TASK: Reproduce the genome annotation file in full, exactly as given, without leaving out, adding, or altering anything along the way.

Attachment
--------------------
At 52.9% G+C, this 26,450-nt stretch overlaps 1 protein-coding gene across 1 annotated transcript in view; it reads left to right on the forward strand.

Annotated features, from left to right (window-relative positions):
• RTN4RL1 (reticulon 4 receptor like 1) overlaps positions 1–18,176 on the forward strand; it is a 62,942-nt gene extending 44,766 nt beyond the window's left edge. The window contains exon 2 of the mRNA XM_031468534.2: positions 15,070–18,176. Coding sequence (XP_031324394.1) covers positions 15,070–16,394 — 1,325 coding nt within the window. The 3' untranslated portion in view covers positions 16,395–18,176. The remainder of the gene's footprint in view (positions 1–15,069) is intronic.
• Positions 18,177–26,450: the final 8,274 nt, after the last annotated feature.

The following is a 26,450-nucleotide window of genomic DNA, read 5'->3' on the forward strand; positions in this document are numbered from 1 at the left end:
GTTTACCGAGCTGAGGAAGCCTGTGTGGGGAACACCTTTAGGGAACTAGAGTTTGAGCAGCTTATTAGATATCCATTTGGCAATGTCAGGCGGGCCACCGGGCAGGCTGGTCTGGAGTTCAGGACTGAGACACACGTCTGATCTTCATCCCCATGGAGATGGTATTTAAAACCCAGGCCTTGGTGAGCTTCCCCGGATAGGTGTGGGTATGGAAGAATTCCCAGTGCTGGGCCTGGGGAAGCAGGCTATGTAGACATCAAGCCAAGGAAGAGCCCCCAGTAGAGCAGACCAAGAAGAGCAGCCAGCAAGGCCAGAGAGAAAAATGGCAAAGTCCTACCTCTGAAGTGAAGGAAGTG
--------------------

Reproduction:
At 52.9% G+C, this 26,450-nt stretch overlaps 1 protein-coding gene across 1 annotated transcript in view; it reads left to right on the forward strand.

Annotated features, from left to right (window-relative positions):
• RTN4RL1 (reticulon 4 receptor like 1) overlaps positions 1–18,176 on the forward strand; it is a 62,942-nt gene extending 44,766 nt beyond the window's left edge. The window contains exon 2 of the mRNA XM_031468534.2: positions 15,070–18,176. Coding sequence (XP_031324394.1) covers positions 15,070–16,394 — 1,325 coding nt within the window. The 3' untranslated portion in view covers positions 16,395–18,176. The remainder of the gene's footprint in view (positions 1–15,069) is intronic.
• Positions 18,177–26,450: the final 8,274 nt, after the last annotated feature.

The following is a 26,450-nucleotide window of genomic DNA, read 5'->3' on the forward strand; positions in this document are numbered from 1 at the left end:
GTTTACCGAGCTGAGGAAGCCTGTGTGGGGAACACCTTTAGGGAACTAGAGTTTGAGCAGCTTATTAGATATCCATTTGGCAATGTCAGGCGGGCCACCGGGCAGGCTGGTCTGGAGTTCAGGACTGAGACACACGTCTGATCTTCATCCCCATGGAGATGGTATTTAAAACCCAGGCCTTGGTGAGCTTCCCCGGATAGGTGTGGGTATGGAAGAATTCCCAGTGCTGGGCCTGGGGAAGCAGGCTATGTAGACATCAAGCCAAGGAAGAGCCCCCAGTAGAGCAGACCAAGAAGAGCAGCCAGCAAGGCCAGAGAGAAAAATGGCAAAGTCCTACCTCTGAAGTGAAGGAAGTG